I'm working on creating a UrlHelper for a background worker to create callback urls, which means it's not part of a normal request where I could just ask for it through DI.

In ASP.Net 5 I could just create a HttpRequest and give it the same HttpConfiguration I used to build my app, but in ASP.Net Core 2.0 the UrlHelper depends on a full ActionContext which is a bit harder to craft.

I have a working prototype, but it's using a nasty hack to smuggle the route data out of the application startup process. Is there a better way to do this?

public class Capture
    public IRouter Router { get; set; }

public static class Ext
    // Step 1: Inject smuggler when building web host
    public static IWebHostBuilder SniffRouteData(this IWebHostBuilder builder)
        return builder.ConfigureServices(svc => svc.AddSingleton<Capture>());

    // Step 2: Swipe the route data in application startup
    public static IApplicationBuilder UseMvcAndSniffRoutes(this IApplicationBuilder app)
        var capture = app.ApplicationServices.GetRequiredService<Capture>();
        IRouteBuilder capturedRoutes = null;
        app.UseMvc(routeBuilder => capturedRoutes = routeBuilder);
        capture.Router = capturedRoutes?.Build();
        return app;

    // Step 3: Build the UrlHelper using the captured routes and webhost
    public static IUrlHelper GetStaticUrlHelper(this IWebHost host, string baseUri)
        => GetStaticUrlHelper(host, new Uri(baseUri));
    public static IUrlHelper GetStaticUrlHelper(this IWebHost host, Uri baseUri)
        HttpContext httpContext = new DefaultHttpContext()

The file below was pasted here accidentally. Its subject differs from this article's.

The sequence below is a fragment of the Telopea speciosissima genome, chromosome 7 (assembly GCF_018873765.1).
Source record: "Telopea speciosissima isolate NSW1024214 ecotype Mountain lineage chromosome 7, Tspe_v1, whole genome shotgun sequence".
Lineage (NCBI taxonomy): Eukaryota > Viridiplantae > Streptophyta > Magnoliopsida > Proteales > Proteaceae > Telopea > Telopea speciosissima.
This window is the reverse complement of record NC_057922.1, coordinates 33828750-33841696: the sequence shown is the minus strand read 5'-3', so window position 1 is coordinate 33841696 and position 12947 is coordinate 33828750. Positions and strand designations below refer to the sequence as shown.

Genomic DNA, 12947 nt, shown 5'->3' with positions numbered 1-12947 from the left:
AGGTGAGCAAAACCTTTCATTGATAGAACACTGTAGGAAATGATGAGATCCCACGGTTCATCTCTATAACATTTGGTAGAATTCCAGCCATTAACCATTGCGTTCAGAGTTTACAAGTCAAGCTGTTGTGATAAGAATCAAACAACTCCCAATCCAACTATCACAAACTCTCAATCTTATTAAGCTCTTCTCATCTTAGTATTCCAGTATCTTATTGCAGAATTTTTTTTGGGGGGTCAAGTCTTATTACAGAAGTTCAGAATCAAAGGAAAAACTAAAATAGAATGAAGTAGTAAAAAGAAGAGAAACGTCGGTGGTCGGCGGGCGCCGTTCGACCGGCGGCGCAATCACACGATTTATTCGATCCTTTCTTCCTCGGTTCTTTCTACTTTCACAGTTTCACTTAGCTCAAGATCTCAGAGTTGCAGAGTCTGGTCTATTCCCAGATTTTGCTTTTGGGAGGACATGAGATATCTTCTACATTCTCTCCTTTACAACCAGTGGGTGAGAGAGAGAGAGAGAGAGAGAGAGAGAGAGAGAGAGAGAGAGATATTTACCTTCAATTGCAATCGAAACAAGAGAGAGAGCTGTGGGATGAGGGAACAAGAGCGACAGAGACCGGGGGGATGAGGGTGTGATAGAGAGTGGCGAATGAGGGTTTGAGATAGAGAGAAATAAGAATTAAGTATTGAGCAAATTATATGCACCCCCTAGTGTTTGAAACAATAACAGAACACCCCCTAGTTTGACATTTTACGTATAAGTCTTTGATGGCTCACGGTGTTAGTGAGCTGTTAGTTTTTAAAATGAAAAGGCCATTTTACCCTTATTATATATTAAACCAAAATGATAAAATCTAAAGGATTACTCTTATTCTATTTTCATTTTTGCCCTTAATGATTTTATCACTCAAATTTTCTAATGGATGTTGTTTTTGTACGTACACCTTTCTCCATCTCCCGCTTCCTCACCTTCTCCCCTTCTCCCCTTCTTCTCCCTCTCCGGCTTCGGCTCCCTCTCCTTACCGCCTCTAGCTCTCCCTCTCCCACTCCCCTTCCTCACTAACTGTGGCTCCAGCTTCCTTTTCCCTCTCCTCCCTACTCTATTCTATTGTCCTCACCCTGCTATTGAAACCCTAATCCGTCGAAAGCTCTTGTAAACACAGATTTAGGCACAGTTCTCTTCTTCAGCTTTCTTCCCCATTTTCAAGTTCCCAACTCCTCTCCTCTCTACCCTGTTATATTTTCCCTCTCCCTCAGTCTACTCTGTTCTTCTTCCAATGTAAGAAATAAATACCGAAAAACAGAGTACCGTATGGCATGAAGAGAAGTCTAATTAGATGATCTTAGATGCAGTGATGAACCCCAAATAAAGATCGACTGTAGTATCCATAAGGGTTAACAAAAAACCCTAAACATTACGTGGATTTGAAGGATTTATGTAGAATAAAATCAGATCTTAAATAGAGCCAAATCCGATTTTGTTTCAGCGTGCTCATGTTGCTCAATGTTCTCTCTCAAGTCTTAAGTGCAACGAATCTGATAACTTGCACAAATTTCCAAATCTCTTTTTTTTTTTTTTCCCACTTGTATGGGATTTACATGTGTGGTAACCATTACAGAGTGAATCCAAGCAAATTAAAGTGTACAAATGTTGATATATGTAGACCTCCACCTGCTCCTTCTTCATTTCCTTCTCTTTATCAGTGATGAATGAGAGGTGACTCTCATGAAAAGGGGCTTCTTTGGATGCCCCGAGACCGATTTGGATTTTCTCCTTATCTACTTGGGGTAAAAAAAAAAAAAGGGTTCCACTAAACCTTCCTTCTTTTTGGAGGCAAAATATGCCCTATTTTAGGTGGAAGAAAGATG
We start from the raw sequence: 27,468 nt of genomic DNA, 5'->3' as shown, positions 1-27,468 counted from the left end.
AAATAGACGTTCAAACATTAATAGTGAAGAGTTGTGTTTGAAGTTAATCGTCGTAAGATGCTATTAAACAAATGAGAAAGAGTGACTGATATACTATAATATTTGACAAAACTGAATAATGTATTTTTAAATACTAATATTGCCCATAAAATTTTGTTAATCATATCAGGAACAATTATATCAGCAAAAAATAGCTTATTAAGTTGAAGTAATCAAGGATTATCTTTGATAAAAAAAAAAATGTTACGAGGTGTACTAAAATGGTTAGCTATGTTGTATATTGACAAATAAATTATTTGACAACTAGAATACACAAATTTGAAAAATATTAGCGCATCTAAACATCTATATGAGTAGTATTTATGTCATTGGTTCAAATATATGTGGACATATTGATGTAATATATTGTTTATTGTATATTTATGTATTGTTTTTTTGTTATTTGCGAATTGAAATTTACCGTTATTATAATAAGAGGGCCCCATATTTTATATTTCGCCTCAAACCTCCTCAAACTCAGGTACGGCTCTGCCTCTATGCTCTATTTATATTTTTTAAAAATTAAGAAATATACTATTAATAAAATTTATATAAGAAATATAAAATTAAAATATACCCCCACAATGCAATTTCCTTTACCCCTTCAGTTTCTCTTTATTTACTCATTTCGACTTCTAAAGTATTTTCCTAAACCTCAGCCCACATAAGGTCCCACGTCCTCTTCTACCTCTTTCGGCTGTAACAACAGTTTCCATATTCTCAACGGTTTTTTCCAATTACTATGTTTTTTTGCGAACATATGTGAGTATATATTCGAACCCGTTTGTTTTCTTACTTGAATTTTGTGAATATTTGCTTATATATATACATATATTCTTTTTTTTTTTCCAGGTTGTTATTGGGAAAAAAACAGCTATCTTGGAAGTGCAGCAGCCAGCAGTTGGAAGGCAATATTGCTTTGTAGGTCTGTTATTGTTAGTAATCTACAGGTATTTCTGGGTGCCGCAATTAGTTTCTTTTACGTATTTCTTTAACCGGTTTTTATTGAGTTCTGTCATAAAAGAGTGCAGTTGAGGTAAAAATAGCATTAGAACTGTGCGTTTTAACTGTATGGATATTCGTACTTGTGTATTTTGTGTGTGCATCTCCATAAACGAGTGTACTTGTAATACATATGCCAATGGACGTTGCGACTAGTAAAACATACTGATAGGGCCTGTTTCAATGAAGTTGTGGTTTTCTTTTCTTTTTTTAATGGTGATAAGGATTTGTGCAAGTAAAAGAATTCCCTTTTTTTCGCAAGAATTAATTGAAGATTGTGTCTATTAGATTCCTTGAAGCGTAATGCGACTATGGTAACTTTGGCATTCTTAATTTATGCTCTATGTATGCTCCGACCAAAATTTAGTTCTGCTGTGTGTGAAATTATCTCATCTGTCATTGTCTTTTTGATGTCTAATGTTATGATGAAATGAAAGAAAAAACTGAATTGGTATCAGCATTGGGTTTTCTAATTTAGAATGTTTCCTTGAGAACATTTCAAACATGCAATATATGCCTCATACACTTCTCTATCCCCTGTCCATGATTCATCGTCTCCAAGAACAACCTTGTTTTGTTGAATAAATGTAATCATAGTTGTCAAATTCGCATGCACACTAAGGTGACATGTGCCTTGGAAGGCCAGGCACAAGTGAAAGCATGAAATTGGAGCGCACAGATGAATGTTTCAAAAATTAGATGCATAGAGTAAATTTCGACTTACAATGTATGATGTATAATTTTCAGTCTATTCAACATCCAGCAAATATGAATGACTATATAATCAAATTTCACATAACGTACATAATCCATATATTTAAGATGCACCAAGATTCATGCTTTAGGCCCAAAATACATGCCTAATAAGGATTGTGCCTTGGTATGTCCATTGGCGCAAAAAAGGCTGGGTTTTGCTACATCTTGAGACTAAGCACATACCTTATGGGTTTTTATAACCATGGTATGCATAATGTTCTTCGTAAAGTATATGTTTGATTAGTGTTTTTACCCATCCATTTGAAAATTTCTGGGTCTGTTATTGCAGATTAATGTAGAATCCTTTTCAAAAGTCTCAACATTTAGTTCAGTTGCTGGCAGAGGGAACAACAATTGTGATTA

RequestServices = host.Services,
            Request =
                    Scheme = baseUri.Scheme,
                    Host = HostString.FromUriComponent(baseUri),
                    PathBase = PathString.FromUriComponent(baseUri),

        var captured = host.Services.GetRequiredService<Capture>();
        var actionContext = new ActionContext
            HttpContext = httpContext,
            RouteData = new RouteData { Routers = { captured.Router }},
            ActionDescriptor = new ActionDescriptor(),
        return new UrlHelper(actionContext);

// Based on dotnet new webapi

public class Program
    public static void Main(string[] args)

    public static IWebHost BuildWebHost(string[] args)
        var captured = new Capture();
        var webhost = WebHost.CreateDefaultBuilder(args)

        var urlHelper = webhost.GetStaticUrlHelper("https://my.internal.service:48923/somepath");
        Console.WriteLine("YO! " + urlHelper.Link(nameof(ValuesController), null));
        return webhost;

public class Startup
    public Startup(IConfiguration configuration)
        Configuration = configuration;

    public IConfiguration Configuration { get; }

    // This method gets called by the runtime. Use this method to add services to the container.
    public void ConfigureServices(IServiceCollection services)

    // This method gets called by the runtime. Use this method to configure the HTTP request pipeline.